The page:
Checks if the value of the left operand is less than or equal to the value of the right operand, if yes, then the condition becomes true.
Ex: (A <= B) is true.
This blog covers tutorials only on web design courses but if you have interest on C programming courses, you can check out this link which will take you directly to the full tutorial package: C Programming

Back to the topic on ground, let's take a look at a short and very simple example on Comparison Operators.

Example

The following code below shows how to implement Comparison Operators in Javascript.

<html>
     <body>
          <script   type="text/javascript>
               <!--
                    var a = 10;
                    var b = 20;
                    var linebreak = "<br  />";

                    document.write("(a == b) =>  ");
                    result = (a == b);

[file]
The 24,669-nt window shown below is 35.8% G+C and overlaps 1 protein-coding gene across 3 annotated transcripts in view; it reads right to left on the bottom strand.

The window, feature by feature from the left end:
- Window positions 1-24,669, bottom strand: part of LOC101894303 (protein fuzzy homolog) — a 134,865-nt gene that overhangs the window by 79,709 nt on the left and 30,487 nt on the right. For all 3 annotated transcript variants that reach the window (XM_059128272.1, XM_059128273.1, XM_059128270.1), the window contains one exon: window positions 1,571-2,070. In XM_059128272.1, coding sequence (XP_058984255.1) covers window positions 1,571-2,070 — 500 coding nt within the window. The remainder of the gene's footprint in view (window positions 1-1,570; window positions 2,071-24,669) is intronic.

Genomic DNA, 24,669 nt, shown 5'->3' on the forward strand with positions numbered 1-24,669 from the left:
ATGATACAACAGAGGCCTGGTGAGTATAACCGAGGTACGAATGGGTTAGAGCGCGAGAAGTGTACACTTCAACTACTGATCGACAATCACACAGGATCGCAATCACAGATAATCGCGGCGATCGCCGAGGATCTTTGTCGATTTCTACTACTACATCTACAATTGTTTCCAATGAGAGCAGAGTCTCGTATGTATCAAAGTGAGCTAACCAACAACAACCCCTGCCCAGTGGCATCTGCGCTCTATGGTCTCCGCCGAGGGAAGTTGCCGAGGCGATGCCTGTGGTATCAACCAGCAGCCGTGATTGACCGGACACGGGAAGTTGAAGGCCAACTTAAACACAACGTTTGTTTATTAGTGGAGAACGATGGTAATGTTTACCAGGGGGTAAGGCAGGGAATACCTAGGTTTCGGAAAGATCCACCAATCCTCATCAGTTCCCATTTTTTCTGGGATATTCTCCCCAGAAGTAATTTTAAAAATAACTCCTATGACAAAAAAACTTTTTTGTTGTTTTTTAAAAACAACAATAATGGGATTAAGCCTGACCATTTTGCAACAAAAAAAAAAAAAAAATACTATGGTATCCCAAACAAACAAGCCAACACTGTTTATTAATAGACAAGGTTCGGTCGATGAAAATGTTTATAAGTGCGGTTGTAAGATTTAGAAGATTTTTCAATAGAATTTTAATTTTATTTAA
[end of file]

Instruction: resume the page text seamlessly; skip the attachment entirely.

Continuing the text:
document.write(result);
                    document.write(linebreak);

                    document.write("(a < b) =>  ");
                    result = (a < b);
                    document.write(result);
                    document.write(linebreak);

                    document.write("(a > b) =>  ");
                    result = (a > b);
                    document.write(result);
                    document.write(linebreak);

                    document.write("(a != b) =>  ");
                    result = (a != b);
                    document.write(result);
                    document.write(linebreak);

                    document.write("(a >= b) =>  ");
                    result = (a >= b);
                    document.write(result);
                    document.write(linebreak);